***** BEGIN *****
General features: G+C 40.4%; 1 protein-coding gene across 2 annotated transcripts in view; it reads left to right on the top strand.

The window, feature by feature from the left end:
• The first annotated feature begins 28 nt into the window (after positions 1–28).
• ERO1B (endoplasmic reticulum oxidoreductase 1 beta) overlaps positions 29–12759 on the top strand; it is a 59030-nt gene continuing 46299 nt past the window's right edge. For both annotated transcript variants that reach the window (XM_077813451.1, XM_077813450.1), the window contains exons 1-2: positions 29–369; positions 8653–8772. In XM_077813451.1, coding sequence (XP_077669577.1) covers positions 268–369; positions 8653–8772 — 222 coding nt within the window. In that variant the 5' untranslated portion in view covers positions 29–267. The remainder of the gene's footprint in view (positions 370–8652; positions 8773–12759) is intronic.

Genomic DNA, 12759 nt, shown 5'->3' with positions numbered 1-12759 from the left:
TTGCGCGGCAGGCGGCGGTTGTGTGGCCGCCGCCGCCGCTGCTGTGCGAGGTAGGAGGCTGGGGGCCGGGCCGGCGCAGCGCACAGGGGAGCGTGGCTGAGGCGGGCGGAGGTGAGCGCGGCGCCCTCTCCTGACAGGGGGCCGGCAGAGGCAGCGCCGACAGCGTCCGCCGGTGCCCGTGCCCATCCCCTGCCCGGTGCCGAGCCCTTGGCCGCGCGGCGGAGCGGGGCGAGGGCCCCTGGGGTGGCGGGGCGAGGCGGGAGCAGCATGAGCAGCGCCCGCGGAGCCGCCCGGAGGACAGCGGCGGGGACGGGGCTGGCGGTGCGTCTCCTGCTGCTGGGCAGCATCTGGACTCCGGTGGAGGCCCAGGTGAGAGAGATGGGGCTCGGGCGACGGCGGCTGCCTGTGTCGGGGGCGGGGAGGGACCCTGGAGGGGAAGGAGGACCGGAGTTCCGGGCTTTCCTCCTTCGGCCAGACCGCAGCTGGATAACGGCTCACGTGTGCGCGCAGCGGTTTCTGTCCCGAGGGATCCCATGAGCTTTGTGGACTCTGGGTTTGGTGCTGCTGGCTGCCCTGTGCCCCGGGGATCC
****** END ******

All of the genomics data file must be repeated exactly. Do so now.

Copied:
General features: G+C 40.4%; 1 protein-coding gene across 2 annotated transcripts in view; it reads left to right on the top strand.

The window, feature by feature from the left end:
• The first annotated feature begins 28 nt into the window (after positions 1–28).
• ERO1B (endoplasmic reticulum oxidoreductase 1 beta) overlaps positions 29–12759 on the top strand; it is a 59030-nt gene continuing 46299 nt past the window's right edge. For both annotated transcript variants that reach the window (XM_077813451.1, XM_077813450.1), the window contains exons 1-2: positions 29–369; positions 8653–8772. In XM_077813451.1, coding sequence (XP_077669577.1) covers positions 268–369; positions 8653–8772 — 222 coding nt within the window. In that variant the 5' untranslated portion in view covers positions 29–267. The remainder of the gene's footprint in view (positions 370–8652; positions 8773–12759) is intronic.

Genomic DNA, 12759 nt, shown 5'->3' with positions numbered 1-12759 from the left:
TTGCGCGGCAGGCGGCGGTTGTGTGGCCGCCGCCGCCGCTGCTGTGCGAGGTAGGAGGCTGGGGGCCGGGCCGGCGCAGCGCACAGGGGAGCGTGGCTGAGGCGGGCGGAGGTGAGCGCGGCGCCCTCTCCTGACAGGGGGCCGGCAGAGGCAGCGCCGACAGCGTCCGCCGGTGCCCGTGCCCATCCCCTGCCCGGTGCCGAGCCCTTGGCCGCGCGGCGGAGCGGGGCGAGGGCCCCTGGGGTGGCGGGGCGAGGCGGGAGCAGCATGAGCAGCGCCCGCGGAGCCGCCCGGAGGACAGCGGCGGGGACGGGGCTGGCGGTGCGTCTCCTGCTGCTGGGCAGCATCTGGACTCCGGTGGAGGCCCAGGTGAGAGAGATGGGGCTCGGGCGACGGCGGCTGCCTGTGTCGGGGGCGGGGAGGGACCCTGGAGGGGAAGGAGGACCGGAGTTCCGGGCTTTCCTCCTTCGGCCAGACCGCAGCTGGATAACGGCTCACGTGTGCGCGCAGCGGTTTCTGTCCCGAGGGATCCCATGAGCTTTGTGGACTCTGGGTTTGGTGCTGCTGGCTGCCCTGTGCCCCGGGGATCC